Reconnecting to her roots, a descendant of settlers reflects on the legacy of colonization that her ancestors both endured and perpetuated.
Darcy Ottey and Sharon Shay Sloan, with members of the Re-Calling Our Ancestors team
“While it may be a gift or a burden, a heritage is always a responsibility. Something to be dwelled with — to be honored and acknowledged, even if not always avowed — placing us in relationship, perhaps under obligation, to those who have come before as well as those who will follow after.”
— Thom Van Dooren
In 2017, I had the opportunity to witness six Ukrainian friends describe the occupation of their nation by Russian troops in a war in the eastern part of their country that was largely ignored by the global community — and that has since expanded to put their whole nation under attack.* As they spoke, I felt overwhelmed by my desire to sit with them, to feel a part of their circle, to connect with the lineage that I share with them.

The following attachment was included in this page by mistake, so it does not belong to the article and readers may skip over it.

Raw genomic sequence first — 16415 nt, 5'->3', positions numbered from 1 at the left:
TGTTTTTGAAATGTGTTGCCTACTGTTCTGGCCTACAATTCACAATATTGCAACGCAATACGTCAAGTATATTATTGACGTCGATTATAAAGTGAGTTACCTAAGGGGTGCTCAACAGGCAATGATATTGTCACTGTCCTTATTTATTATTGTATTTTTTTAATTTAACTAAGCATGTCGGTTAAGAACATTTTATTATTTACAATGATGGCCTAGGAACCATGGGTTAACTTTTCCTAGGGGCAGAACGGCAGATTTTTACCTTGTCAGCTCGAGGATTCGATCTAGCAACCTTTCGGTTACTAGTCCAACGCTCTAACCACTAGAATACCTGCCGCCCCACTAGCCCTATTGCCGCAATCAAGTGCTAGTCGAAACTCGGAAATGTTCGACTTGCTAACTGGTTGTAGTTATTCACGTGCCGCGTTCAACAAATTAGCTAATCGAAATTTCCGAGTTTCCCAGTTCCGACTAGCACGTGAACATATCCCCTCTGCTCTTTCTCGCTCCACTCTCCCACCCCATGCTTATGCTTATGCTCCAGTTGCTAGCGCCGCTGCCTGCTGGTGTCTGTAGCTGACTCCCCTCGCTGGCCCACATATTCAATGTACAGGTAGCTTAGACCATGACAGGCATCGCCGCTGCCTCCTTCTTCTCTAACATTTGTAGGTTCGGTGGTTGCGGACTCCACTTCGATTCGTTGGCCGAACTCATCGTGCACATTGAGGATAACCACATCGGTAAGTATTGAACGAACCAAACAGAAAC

Three generations ago, my great-grandmother and great-grandfather fled a small village in Western Ukraine in hope of peace, prosperity, and a life free from oppression. They gave up their extended family, language, and traditions as they traveled across the world to settle in the eastern United States in an early twentieth-century steel town built on Lenni Lenape lands, long-ago seized to make way for waves of European immigrants. Three generations are scarcely a blink in the eye of human history, yet the connection with my lineage feels almost irretrievable today. At that moment, I felt the profound loss of my cultural heritage and shame that my ancestors abandoned their responsibility to their people, land, and culture, leaving others to fight while becoming the oppressors on the other side of the globe.